Across California and the nation, absence of workplace safeguards has brought the virus home with low-wage workers, whose overcrowded housing creates an environment that promotes transmission to entire households. California’s preexisting crisis of an extreme shortage of housing affordable to low-wage workers has created a pandemic tinderbox.

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Latino and Black Californians make up 63% of low-wage workers in the state and have the highest age-adjusted COVID-19 mortality of all Californians, three to four times that of white Californians, with deaths often occurring at young and middle age. Despite this disproportionate toll on nearly half of California’s population, the public health response in neighborhoods where Latino or Black populations live and in counties that are predominantly Latino has been distressingly slow.

To address this inequity we have to change our understanding of the pandemic, and transform the framework of what we measure, how we measure, and how we respond. Counties currently report case counts over the last 14 days, with rates lower than 100 per 100,000 population used as a threshold for reopening schools and various economic sectors. But these are averages that paper over huge disparities between communities with very low viral transmission rates and those with high transmission.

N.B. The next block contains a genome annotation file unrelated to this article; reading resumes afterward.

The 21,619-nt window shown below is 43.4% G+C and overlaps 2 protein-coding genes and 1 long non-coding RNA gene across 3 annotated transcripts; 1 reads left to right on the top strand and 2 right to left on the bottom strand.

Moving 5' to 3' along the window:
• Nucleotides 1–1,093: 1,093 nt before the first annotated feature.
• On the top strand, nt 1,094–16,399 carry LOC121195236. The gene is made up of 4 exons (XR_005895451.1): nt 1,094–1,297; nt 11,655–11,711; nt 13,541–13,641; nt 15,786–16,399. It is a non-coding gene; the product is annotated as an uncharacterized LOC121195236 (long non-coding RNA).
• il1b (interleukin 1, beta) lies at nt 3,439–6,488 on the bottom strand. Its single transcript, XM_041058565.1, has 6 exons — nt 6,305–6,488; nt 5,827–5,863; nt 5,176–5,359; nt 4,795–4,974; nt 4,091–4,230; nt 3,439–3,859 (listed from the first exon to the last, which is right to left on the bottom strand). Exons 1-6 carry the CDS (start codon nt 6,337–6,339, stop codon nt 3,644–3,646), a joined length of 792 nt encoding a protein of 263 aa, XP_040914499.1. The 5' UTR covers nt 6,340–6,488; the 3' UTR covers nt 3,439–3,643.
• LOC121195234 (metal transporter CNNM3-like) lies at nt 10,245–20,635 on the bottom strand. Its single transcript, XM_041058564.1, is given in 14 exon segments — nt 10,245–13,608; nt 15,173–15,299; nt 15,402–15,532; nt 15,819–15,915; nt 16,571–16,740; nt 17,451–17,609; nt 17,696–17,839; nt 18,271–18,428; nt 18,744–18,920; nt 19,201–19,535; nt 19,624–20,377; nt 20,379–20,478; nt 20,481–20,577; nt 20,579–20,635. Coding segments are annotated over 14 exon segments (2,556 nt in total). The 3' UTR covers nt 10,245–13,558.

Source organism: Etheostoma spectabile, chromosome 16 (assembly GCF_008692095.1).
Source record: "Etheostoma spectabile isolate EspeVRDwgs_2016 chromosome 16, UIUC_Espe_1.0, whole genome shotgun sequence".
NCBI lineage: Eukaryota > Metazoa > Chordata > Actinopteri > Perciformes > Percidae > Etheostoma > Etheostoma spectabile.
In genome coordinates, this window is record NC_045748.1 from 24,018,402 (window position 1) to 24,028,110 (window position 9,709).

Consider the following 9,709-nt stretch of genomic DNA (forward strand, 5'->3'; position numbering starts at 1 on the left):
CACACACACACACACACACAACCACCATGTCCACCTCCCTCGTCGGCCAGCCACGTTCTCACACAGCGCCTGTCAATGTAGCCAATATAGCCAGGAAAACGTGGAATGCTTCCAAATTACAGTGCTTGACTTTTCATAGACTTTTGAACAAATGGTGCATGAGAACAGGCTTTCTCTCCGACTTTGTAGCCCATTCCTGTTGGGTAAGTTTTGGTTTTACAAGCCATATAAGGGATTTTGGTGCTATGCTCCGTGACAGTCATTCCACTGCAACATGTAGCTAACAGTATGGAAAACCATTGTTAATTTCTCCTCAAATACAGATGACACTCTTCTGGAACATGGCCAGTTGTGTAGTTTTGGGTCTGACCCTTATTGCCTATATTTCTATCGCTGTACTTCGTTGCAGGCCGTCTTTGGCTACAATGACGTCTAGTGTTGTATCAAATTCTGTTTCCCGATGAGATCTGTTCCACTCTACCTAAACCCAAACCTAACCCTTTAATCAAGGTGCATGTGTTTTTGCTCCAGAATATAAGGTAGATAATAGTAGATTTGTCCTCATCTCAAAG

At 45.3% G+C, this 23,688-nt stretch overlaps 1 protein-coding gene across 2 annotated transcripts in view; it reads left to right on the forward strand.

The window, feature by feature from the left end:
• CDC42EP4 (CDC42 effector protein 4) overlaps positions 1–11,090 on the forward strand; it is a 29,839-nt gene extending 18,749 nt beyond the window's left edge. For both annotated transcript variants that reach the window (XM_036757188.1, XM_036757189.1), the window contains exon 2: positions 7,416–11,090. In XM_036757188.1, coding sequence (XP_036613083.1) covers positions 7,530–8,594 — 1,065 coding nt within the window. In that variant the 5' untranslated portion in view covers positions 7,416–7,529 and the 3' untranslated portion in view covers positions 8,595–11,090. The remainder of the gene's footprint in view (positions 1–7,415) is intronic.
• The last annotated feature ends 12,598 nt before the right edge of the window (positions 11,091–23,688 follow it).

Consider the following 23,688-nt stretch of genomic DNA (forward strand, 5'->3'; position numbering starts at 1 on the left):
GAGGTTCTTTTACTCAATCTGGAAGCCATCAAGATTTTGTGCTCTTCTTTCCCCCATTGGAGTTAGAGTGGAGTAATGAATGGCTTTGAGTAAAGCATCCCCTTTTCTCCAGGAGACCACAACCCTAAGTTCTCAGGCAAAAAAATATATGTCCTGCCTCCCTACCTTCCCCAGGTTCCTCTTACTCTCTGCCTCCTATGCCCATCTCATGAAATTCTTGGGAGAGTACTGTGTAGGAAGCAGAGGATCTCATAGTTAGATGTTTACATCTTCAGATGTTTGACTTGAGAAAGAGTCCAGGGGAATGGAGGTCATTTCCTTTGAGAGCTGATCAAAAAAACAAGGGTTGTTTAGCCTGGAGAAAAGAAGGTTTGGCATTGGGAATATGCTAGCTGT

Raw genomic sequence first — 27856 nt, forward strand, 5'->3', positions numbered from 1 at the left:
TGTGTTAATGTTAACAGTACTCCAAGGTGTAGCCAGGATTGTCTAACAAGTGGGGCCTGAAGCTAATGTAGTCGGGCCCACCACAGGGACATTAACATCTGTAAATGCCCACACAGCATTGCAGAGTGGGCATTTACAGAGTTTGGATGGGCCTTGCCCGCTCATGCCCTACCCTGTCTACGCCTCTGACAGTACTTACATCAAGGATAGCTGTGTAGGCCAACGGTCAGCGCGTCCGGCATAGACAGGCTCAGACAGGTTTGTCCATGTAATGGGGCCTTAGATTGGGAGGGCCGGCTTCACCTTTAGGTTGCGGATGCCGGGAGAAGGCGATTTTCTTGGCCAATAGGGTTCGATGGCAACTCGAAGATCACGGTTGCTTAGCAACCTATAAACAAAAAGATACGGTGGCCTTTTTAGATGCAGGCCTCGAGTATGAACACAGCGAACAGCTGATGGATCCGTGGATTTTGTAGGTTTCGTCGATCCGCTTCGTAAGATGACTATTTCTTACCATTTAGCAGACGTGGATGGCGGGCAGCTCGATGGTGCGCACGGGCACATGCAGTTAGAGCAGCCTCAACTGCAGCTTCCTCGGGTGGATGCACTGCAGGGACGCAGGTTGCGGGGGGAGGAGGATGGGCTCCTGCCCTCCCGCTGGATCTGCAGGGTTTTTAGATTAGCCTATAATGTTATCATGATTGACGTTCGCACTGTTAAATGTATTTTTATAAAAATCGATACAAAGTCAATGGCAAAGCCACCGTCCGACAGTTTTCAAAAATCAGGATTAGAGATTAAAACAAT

San Francisco exceeds the state’s threshold for reopening, with 175 new cases per 100,000 population, but the rates are tenfold higher in the eastern part of the city in neighborhoods with higher numbers of Latino or Black residents compared with the western part of town. San Francisco’s Latino residents represent only 15% of the city’s population, but account for more than half of its cases. Los Angeles County’s rate is 300 per 100,000, with nearly tenfold differences in rates between the cities of El Monte, which is 69% Latino, and Santa Monica, which is 13% Latino.

Focusing solely on averages risks imposing equivalency in the public health response at a time when more is actually needed in communities with higher transmission: more testing, more tracing, more support for isolation. And tying the average to reopening may actually discourage more case-finding in poorer communities where low-wage workers reside.